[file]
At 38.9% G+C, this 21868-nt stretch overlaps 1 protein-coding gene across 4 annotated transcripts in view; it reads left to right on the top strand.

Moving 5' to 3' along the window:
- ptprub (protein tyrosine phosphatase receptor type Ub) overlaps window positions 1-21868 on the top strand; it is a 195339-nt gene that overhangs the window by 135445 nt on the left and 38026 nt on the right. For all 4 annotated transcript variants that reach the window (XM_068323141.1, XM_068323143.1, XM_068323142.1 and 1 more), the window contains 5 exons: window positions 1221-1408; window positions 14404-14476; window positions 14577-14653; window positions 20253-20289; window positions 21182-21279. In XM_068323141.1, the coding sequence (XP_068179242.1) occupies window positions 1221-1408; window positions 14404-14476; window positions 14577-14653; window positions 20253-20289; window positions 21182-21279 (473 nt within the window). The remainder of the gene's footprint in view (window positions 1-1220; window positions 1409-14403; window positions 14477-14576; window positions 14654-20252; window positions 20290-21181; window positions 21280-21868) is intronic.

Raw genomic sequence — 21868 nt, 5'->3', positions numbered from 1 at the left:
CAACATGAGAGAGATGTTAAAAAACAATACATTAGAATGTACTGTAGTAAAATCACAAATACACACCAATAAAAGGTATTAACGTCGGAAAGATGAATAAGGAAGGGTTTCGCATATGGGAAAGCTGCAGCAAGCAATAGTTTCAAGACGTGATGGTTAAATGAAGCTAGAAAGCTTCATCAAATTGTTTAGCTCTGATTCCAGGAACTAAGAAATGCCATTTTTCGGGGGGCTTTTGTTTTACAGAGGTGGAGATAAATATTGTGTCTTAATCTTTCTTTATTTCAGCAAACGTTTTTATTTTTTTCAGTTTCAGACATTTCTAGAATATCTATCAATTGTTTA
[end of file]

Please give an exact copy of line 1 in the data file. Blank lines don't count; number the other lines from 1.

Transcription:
At 38.9% G+C, this 21868-nt stretch overlaps 1 protein-coding gene across 4 annotated transcripts in view; it reads left to right on the top strand.